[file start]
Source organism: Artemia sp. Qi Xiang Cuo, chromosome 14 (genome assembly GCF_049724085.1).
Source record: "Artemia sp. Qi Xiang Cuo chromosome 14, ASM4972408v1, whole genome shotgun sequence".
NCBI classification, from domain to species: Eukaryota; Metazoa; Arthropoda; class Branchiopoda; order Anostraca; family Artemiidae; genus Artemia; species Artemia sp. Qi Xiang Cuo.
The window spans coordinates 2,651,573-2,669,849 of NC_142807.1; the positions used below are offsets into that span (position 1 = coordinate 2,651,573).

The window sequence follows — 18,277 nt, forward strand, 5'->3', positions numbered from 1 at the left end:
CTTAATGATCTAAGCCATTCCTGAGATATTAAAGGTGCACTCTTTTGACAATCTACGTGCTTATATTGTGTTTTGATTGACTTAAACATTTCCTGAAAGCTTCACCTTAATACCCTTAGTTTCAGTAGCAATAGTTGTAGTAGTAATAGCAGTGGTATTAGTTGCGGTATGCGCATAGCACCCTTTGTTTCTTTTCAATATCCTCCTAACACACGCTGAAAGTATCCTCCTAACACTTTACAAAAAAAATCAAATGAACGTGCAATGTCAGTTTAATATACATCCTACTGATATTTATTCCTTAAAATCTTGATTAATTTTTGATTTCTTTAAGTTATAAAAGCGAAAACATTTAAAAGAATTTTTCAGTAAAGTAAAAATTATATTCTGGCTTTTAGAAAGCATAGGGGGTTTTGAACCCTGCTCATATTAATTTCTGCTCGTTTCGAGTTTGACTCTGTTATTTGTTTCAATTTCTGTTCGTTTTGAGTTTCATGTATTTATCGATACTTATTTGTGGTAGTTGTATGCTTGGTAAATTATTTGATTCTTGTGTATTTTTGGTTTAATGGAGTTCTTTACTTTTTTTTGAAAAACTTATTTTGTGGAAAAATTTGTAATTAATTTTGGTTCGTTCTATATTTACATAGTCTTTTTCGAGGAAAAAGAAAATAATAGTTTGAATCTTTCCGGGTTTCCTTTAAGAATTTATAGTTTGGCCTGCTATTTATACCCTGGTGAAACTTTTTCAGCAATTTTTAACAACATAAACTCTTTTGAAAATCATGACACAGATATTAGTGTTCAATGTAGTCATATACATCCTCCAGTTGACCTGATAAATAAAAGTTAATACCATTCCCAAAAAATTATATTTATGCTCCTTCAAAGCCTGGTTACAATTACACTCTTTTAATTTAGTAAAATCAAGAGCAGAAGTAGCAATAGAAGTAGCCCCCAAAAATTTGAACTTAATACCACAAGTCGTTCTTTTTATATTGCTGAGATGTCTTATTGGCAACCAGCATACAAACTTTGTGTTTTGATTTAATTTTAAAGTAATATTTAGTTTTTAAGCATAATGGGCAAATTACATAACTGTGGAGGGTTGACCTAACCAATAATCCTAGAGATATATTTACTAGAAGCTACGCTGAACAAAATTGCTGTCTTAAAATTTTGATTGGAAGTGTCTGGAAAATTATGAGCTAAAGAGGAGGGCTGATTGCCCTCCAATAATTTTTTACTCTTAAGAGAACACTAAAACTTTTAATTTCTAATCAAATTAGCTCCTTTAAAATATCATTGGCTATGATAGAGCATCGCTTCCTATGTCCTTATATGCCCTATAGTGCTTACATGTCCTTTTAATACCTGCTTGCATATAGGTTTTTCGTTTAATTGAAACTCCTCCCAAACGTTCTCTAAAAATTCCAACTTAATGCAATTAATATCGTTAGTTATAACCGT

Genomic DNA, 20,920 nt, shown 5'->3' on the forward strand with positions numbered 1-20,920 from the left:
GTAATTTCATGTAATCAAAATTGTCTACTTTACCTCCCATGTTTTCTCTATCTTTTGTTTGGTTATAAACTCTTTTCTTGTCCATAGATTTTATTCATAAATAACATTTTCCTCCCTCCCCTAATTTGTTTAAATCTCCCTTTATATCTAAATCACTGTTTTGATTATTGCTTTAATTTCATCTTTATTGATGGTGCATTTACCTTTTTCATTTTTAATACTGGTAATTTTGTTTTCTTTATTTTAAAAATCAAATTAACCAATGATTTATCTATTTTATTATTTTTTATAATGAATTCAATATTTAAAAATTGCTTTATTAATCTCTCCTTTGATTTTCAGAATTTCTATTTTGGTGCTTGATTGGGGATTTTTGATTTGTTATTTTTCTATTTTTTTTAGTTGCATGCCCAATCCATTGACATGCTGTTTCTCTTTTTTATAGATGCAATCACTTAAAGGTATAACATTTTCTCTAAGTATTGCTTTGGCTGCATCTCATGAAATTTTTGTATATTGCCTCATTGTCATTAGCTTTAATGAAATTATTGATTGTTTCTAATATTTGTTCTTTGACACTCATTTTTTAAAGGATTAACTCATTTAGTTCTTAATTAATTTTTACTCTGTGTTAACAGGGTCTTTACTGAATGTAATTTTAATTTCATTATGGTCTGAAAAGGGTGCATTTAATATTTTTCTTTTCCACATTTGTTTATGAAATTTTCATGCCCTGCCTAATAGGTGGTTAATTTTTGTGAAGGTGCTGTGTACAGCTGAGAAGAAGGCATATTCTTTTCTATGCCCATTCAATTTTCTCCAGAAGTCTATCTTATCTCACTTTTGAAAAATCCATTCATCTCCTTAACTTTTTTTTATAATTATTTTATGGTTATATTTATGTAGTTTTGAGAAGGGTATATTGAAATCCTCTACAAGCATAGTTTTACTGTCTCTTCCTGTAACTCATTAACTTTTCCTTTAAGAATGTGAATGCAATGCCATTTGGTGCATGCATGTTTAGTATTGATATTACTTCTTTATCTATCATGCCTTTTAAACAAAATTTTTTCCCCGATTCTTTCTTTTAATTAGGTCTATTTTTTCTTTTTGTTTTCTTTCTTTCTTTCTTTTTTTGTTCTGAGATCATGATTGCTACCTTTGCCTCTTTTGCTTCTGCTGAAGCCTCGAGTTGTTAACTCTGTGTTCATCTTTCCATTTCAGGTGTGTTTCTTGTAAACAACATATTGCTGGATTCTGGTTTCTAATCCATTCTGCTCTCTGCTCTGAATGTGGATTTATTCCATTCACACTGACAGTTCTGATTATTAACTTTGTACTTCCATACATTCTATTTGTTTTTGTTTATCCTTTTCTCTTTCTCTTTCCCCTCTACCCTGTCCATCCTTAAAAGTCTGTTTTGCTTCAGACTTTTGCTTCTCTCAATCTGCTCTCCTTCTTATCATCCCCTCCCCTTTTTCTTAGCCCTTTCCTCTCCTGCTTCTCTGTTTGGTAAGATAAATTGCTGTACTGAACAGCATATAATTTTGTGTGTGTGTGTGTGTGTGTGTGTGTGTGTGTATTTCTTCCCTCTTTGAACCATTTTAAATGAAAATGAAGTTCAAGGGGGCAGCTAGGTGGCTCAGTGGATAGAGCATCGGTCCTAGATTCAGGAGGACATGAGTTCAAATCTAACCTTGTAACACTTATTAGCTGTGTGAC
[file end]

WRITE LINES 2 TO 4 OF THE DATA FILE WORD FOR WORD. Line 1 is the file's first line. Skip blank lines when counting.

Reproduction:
Source record: "Artemia sp. Qi Xiang Cuo chromosome 14, ASM4972408v1, whole genome shotgun sequence".
NCBI classification, from domain to species: Eukaryota; Metazoa; Arthropoda; class Branchiopoda; order Anostraca; family Artemiidae; genus Artemia; species Artemia sp. Qi Xiang Cuo.
The window spans coordinates 2,651,573-2,669,849 of NC_142807.1; the positions used below are offsets into that span (position 1 = coordinate 2,651,573).